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Posts Tagged ‘Light it Up Blue’

Dear Mrs. Obama,

As one mother to another I would like to ask you a huge favor…could you please change your porch light to blue for this Friday and Saturday night?  You see, this Saturday is World Autism Awareness Day and all over the world people and institutions will be shining a light on Autism by finding ways to “Light it Up Blue.”  My family will be stringing blue LED lights onto our condo balcony, but I have to be honest, your home is much more visible to the world audience.  Your help and support would be so appreciated.

My son Jem is seven years old, just a little younger than your girls.  He is a bright little boy who still believes in Santa Claus and the Easter Bunny.  He loves LEGOs and anything to do with space or robots.  He is just one of the world’s children who is living with Autism.  He is my hero.  I would never ask you for myself, but I will ask you for my son and for all of the children who are affected with Autism, could you please send a message to the world by lighting your porch blue for two nights?

You can’t imagine what it would mean to the children.  Thank you in advance, Mrs. Obama for understanding the importance of this small gesture.

Sincerely,

Shannon Penrod
Jem Miller’s Mother

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My son was diagnosed with Autism 5 years ago.  At that time I tried to wrap my head around the fact that my life was going to be significantly different from how I had imagined it.  Instead of taking day trips to the zoo, learning how to ride a tricycle, or registering for T-ball my son and I were going to learning the ins and outs of intensive ABA therapy.  I attempted to accept it with grace; if it was what my son needed we were going to do it.   What I didn’t know, what I hadn’t counted on was that helping my son was only going to be half of my job.  The other half was to educate the world around him about Autism.  For me, this was harder, crueller than I could ever have imagined.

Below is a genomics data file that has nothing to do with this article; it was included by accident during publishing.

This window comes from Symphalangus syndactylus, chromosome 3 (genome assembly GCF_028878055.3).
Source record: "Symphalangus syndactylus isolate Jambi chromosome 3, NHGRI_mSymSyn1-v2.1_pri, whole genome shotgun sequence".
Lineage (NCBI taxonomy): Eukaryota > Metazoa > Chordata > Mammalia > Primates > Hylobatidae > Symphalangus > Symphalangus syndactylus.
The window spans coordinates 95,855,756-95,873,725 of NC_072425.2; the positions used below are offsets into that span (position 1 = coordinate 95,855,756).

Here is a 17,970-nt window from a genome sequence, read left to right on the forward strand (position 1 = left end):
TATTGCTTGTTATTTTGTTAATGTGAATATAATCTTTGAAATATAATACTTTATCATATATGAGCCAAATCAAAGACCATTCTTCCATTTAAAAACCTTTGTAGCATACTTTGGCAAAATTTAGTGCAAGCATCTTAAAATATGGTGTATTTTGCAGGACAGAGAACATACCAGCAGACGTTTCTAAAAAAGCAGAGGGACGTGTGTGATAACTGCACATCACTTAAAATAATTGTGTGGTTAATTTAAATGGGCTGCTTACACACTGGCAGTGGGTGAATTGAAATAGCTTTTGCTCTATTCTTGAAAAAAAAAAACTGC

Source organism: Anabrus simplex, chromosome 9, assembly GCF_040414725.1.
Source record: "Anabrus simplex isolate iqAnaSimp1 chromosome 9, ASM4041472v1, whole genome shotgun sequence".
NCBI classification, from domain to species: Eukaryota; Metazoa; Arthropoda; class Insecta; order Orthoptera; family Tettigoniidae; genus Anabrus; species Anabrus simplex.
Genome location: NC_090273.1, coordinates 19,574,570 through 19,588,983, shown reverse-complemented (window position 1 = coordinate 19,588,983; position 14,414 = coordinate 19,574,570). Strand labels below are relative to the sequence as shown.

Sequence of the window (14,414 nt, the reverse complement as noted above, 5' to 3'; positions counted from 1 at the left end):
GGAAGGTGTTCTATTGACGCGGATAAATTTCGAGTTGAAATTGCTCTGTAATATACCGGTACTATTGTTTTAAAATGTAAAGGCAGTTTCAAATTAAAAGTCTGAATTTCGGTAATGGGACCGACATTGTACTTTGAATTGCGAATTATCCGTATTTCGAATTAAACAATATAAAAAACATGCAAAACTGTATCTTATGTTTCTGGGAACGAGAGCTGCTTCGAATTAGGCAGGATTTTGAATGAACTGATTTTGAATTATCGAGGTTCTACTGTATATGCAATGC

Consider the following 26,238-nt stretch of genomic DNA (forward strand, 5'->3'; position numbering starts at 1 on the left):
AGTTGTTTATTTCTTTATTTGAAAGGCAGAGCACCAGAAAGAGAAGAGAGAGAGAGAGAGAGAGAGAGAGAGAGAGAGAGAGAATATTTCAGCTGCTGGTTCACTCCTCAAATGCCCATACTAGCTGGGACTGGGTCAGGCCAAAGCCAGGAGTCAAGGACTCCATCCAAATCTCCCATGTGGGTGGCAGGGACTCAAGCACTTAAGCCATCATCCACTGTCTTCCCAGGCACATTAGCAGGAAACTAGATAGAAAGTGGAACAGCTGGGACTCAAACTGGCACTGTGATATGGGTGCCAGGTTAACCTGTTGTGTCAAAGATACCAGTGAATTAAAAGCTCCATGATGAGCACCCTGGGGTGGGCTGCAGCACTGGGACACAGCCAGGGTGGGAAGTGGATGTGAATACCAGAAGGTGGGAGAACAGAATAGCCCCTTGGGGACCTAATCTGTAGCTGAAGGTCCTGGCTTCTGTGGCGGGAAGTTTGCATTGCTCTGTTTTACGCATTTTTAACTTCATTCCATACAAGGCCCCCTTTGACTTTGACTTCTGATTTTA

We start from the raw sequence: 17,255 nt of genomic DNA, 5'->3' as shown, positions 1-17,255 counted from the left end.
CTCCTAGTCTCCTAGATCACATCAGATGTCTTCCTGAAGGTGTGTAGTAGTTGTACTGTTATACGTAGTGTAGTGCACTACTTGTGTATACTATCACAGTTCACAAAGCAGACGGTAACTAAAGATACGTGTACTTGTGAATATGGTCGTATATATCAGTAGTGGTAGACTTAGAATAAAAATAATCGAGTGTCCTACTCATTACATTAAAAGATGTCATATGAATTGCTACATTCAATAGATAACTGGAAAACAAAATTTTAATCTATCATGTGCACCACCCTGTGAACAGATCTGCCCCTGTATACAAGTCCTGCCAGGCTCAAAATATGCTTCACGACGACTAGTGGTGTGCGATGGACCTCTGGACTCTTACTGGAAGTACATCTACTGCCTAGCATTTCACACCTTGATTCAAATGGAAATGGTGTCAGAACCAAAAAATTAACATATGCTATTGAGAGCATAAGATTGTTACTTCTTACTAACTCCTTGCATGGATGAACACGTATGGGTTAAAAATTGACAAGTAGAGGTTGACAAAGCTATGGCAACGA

I remember in the early days of our Autism journey, standing in line with my son at the bank, or attempting to.  The man in front of me was not happy with me or my child.  My child was moaning, attempting to escape and intermittently rolling on the floor when I could no longer restrain him.  The longer the wait, the worse the behavior, and I was worn out.  The man kept turning around and giving me dirty looks.  I wanted to cry… for all of us.

It’s not easy to listen to a child moan for twenty minutes while standing in line.  I know this all too well.  But I knew that in 20 minutes the man would be able to walk away.  I wouldn’t be walking away and I needed him to at least understand.  So…I picked my son up off the floor for the 100th time and began to talk loudly to him.  I told him what a good job we was doing.  The man in front of me hrumphed with derision.  I continued, I loudly told my son how difficult it is to stand in line, how frustrating it is, that I too would like to cry and lay on the floor.  I told my son that it was hard for adults so I couldn’t imagine how hard is must be for a little boy with Autism.  I told him that I knew he was just trying to make sense of a world around him that was full of too many colors, too many noises; a foreign world where he couldn’t speak the language or understand it.  I told him I knew that he was scared, but that mommy would never leave him; that I would always be patient, even when it was hard because that’s what he deserved.  I watched as the man’s shoulders changed shape in front of me.  Eventually he turned and looked at me offering a silent sheepish apology with his eyes.